The credit union agency's rules require it to run financial performance tests on a credit union that drops below 3% every month until it climbs back above that threshold.
Central had $46 billion in assets in March 2008 and was down to $34 billion before the seizure. Western Corporate had dropped from $29.8 billion in assets to $23 billion.
"I think they're trying to stabilize them now before their credit union members start pulling their deposits out," said Bert Ely, a Virginia banking consultant. "This is something that has been building for a long time and the NCUA has had a pretty good handle on it. Obviously they decided that they needed to take more serious measures than they have taken in the past."
Unlike in last year's seizure of IndyMac Bank, none of the credit unions' customers are likely to lose any money with this takeover because of the guaranteed insurance measures.
There has been a lot of consolidation in the industry over the last two years, and at least one of the two credit unions could end up merged with another, Ely said.
The move came unexpectedly to Western Corporate employees late Friday afternoon.
"I was taken by surprise by this just like everyone else," said spokesman Walter Laskos, speaking from his car after he had to turn around on the freeway and head back to his office. "There's a number of [federal regulators] at our corporate headquarters right now."
Another spokesman for the credit union, Kevin Lytle, said the regulators at the headquarters announced that they had already installed a new chief operating officer.
"We're just trying to figure out what's next," Lytle said.
A spokesperson for U.S. Central could not be reached.
Currently, Priority One Credit Union is juggling several problems, all which have simultaneously undermining the credit union's ability to develop new business. Inexplicably, t he credit union's members and potential members, don't seem as interested in what Priority One has to offer as they were in the years before Charles. R. Wiggington, Sr. was appointed President. Another problem is that account closures have increased and are offsetting the number of new accounts opened each month.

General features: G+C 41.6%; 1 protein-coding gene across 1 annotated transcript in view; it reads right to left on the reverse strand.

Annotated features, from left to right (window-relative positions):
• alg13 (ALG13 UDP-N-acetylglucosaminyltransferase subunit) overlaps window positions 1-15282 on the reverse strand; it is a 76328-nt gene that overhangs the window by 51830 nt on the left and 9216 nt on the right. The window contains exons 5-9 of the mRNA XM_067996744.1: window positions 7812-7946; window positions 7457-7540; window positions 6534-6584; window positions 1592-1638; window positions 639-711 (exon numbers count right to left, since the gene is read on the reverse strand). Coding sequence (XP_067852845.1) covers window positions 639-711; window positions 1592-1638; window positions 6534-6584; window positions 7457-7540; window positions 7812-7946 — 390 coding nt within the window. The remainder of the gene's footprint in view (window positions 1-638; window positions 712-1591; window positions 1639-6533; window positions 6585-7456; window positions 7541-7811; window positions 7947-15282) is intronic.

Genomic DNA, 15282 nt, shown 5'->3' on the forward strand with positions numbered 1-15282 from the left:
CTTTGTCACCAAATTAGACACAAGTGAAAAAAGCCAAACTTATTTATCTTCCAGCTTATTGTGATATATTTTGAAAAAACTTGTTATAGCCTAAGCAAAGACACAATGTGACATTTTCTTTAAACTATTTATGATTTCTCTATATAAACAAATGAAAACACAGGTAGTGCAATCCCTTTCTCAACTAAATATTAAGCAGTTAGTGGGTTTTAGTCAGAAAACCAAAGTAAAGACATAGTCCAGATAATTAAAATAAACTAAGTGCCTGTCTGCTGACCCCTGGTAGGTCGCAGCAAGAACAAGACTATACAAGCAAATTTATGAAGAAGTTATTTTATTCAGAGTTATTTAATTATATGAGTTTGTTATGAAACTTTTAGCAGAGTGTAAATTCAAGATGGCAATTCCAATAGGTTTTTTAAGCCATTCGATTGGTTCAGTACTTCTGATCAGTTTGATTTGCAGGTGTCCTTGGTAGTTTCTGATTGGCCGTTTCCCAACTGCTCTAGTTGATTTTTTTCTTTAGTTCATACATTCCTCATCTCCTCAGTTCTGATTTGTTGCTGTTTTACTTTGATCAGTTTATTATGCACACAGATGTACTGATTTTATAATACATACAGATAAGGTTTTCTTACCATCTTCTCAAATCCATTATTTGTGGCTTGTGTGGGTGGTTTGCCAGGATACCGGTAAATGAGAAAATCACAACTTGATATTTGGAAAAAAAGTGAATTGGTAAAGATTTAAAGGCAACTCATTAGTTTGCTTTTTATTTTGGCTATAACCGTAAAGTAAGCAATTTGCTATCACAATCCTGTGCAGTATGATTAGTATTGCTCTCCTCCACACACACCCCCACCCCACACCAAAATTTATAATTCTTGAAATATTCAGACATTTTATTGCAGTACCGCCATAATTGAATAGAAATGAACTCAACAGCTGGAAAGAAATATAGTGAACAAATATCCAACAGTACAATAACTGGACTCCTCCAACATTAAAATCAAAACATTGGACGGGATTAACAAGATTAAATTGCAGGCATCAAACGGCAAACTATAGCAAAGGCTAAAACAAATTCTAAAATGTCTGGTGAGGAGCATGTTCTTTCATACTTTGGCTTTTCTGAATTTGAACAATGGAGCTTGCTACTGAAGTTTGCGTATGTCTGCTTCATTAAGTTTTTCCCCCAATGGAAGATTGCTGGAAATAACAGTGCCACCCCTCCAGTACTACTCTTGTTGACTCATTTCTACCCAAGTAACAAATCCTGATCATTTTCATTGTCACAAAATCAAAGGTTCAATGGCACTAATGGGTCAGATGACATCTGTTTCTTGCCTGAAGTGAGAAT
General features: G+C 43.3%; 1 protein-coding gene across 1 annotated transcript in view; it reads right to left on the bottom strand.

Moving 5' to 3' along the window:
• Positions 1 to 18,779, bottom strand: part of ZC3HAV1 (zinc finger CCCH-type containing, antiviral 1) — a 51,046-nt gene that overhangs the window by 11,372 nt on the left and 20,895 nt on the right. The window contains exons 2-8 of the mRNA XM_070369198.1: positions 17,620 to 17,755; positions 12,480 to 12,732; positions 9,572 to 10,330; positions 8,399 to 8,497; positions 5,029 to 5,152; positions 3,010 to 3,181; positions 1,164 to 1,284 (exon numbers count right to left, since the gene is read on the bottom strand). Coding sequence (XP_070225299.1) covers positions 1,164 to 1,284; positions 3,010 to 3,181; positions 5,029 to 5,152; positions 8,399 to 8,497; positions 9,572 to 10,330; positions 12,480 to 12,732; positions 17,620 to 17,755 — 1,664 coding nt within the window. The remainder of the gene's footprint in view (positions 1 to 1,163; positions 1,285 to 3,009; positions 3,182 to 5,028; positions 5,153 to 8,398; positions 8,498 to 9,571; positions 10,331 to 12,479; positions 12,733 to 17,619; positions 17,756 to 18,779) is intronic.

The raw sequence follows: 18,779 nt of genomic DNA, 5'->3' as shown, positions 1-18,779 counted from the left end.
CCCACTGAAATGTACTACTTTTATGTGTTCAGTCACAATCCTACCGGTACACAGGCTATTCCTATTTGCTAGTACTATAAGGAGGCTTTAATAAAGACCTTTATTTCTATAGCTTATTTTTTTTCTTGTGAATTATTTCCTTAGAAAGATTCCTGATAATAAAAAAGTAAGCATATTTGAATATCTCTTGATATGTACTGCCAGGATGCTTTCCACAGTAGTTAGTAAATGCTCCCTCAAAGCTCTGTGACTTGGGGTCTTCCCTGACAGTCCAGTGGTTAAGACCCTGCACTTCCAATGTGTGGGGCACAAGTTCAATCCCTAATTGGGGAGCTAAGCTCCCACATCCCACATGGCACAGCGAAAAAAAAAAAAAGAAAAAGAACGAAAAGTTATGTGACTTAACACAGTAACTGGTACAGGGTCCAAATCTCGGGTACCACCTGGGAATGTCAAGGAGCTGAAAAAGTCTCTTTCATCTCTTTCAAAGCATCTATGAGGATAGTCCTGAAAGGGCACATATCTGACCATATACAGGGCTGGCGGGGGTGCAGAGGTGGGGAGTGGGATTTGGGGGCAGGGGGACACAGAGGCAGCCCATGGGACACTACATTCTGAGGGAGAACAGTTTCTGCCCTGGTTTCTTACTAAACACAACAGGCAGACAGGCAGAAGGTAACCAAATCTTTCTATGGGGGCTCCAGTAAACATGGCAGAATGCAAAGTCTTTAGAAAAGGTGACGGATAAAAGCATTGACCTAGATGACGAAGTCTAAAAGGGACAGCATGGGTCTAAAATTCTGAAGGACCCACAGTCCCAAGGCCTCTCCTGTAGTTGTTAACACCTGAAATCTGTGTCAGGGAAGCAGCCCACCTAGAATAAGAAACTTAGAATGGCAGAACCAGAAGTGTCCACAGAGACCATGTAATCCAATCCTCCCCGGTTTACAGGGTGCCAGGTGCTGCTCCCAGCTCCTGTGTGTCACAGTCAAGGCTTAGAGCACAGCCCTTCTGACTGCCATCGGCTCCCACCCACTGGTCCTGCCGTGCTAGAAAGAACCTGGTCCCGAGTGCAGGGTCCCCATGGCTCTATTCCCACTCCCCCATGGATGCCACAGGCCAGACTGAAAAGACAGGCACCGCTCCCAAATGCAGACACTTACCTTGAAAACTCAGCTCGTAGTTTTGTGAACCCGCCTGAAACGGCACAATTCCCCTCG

In 2007, he declared he would take Priority One to heights never achieved under his predecessor and last year, he selected without assistance and purchased a $600,000 phone system that has been marred by continual technical problems. What's more, the credit union is having to pay out hundreds of dollars per month, needed to hire technicians to respond to the ongoing issues affecting President Wiggington's phone system.
Last year, the credit union spend immense amounts on legal fees, primarily to protect the President when he was accused of sexually harassing a former employee. The credit union also paid out a large sum to the investigator who conducted inquiries which in time proved the President had in fact violated federal law.
Recently and out of desperation, he asked the staffs of all branches to please submit suggestions on how to reduce spending and increase new business.
The problems he's introduced have not only serve to deplete the credit union but have caused it to lose its competitive edge. What's more, his illegal acts and business failures have all been sanctioned and subsequently, covered-up by the ignorant Board of Directors.
Last year in an effort to create the appearance of success, the President borrowed $20 million from Priority One's line-of-credit, something no prior President had ever done. The reasoning behind his decision to immerse the credit union in added debt was to apply the loan to the credit union's net income and thus create the appearance that net income had increased as a result of new business. Nothing could be further from the truth. What's more, the credit union has been forced to pay $30,000 to $33,000 each month, in interest alone while the principle remains unpaid, to date.
So what will President President Wiggington do to ensure Priority One is able to pay its fair share to the NCUA and needed to stabilize the losses which impacted Wescorp?